America’s whiskey is protected by many rules that protect everything from local industry, to the integrity of the flavour, proof, and the age at which Bourbon must be bottled. These regulations protect Bourbon and guard against producers taking shortcuts.
THE DIFFERENCE ISN'T JUST SEMANTICS
IT'S THE LAW
All bourbon is whiskey, but not all whiskey is bourbon. A strict set of standards from the government regulates what's what. Learn more about what defines "America's native spirit" and the difference between bourbon and whiskey below.
1. Made in United States of America
2. Product from a fermented mash of 51% corn at least.
3. Distilled at no more than 160 proof
4. Stored at no more than 125 proof in new, charred oak barrels.
5. Aged for minimum two years.
6. Free from additives.
Because of this all bourbon is whiskey, not all whiskey can be called bourbon. Then there's Kentucky Straight Bourbon Whiskey, like Jim Beam® ®, which in addition to the rules above, must also be made in Kentucky.
The type of grain
An initial recipe of grains or ‘mash bill’ that is blended to achieve a specific flavour profile. By law, Bourbon must contain a minimum of 51% corn. The rest of the mash bill is generally made up of a mix of rye, wheat and barley.
After the chosen mash bill is acquired, the mix is cooked, generally adding different grains at different times. After cooking the entire mix of solids and wort are separated. Dr James Crow is said by some to have perfected the ‘sour mash’ process in the 1830s. In this process, the tails or spent mash of one batch is added into the fermenting mash of the next to raise the PH level of the mash and create the ideal environment for yeast to propagate and get to work on processing the sugars. It does not contribute any ‘sour’ flavours to the whiskey.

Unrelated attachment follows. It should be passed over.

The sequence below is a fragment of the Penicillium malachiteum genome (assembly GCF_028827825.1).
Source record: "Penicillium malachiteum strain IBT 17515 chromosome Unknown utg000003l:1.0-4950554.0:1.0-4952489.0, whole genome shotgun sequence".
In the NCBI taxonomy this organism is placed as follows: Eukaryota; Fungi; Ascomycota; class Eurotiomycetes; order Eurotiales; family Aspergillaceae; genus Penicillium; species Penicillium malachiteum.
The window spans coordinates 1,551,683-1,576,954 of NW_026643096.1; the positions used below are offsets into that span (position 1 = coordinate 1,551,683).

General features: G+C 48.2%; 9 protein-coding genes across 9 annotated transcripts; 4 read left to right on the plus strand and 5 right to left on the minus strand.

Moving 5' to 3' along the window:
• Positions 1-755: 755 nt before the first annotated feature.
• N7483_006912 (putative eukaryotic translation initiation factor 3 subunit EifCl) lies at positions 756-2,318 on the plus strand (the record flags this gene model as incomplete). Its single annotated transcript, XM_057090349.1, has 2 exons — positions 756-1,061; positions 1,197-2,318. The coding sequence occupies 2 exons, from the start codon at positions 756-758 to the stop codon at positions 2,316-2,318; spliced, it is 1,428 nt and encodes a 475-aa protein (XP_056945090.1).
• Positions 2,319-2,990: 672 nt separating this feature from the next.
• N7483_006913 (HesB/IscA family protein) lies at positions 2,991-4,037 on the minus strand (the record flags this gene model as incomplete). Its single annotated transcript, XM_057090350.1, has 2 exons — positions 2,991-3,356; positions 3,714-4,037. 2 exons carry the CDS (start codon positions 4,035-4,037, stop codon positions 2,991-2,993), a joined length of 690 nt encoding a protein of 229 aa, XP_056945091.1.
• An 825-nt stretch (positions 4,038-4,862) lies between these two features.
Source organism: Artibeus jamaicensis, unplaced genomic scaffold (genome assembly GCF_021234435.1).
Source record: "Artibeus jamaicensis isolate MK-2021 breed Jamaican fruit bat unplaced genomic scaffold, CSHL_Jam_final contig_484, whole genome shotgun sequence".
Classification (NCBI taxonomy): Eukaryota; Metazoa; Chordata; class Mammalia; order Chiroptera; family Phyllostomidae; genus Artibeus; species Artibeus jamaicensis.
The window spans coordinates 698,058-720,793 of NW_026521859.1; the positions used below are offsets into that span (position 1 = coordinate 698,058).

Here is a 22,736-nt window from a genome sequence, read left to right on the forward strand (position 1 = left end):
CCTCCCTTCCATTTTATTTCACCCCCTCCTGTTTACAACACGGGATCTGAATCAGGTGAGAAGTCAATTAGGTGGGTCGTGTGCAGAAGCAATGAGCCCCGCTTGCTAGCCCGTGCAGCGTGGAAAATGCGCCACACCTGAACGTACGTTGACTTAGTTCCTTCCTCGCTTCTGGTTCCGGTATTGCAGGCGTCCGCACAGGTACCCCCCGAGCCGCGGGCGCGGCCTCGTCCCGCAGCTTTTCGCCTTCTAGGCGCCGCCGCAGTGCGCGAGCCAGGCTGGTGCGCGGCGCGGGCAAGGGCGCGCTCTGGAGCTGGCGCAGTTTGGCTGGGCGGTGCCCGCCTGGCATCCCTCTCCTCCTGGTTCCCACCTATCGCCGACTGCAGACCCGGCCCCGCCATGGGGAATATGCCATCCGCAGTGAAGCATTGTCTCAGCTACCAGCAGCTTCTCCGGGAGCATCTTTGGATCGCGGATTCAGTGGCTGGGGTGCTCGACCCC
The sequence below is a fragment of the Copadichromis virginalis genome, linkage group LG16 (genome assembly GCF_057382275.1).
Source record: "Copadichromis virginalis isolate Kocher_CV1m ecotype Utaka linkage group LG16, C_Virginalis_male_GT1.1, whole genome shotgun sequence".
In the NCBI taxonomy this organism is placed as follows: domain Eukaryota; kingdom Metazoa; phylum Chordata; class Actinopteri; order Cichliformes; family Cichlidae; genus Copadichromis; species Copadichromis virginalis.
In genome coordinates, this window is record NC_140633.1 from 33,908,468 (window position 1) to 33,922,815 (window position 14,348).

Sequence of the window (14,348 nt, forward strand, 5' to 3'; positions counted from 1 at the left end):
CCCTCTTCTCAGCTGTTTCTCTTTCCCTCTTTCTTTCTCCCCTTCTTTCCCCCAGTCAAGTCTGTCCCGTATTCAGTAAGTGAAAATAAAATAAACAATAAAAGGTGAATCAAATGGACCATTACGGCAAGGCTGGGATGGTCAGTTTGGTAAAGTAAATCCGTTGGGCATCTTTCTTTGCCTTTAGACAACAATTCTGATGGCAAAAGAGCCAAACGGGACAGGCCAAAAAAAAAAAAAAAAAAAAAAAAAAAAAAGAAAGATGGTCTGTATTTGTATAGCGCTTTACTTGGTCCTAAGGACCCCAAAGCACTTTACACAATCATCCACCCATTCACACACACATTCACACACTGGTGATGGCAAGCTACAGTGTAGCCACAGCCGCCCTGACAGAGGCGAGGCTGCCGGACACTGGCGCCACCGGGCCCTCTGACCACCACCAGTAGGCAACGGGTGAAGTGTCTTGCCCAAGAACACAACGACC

Column stills are most frequently used when it comes to bourbon production, however, in contrast to vodka, gin and many other column distilled spirits – the distillate is pulled off the still at a relatively low ABV, usually after being distilled once to retain the integrity and character of the grain.
Bourbon stills have a modification called a ‘doubler’, akin to a small pot still where the spirit is drawn off the main column (usually at around 55% ABV) and is redistilled to a level of around 60% ABV. This ‘doubler’ is often referred to as the ‘thumper’ because of the noise generated at the start of distillation. By law, you are unable to distil the spirit to higher than 80% ABV, again to retain the flavour of the grain.
American new white oak barrels
Bourbon whiskey must be aged in brand new American white oak barrels. Reasons for this are varied but include helping to preserve the local American cooperage industry as well as promoting the chemical reactions that take place between whiskey and barrel. New American oak contains several compounds like tannins, lactones, vanillin, and hemicellulose, all of which diffuse into the spirit to lend flavour and colour.
Bourbon Whiskey must be matured for a minimum of two years to be called straight bourbon. Bourbon cannot be aged in a barrel above 62.5% ABV. For the Bourbon to be classified as ‘Bottled in Bond’, the whiskey must be aged for at least four years and be distilled in one season, at one distillery and be bottled at a minimum of 50% ABV.
Bourbon is aged in a warehouse (or Rickhouse). A rickhouse generally will be stacked with barrels six to nine stories high where they are highly susceptible climatic change, which will, in turn, promote temperature fluctuations that impact the resulting rate of maturation. This evaporation of spirit over time it's what’s known as the Angel’s Share, and ultimately concentrates the spirit. Between 2 and 4 per cent of the total cask volume will evaporate each year
No additives are permitted at any stage of the bourbon-making process. The only thing that can be added is water.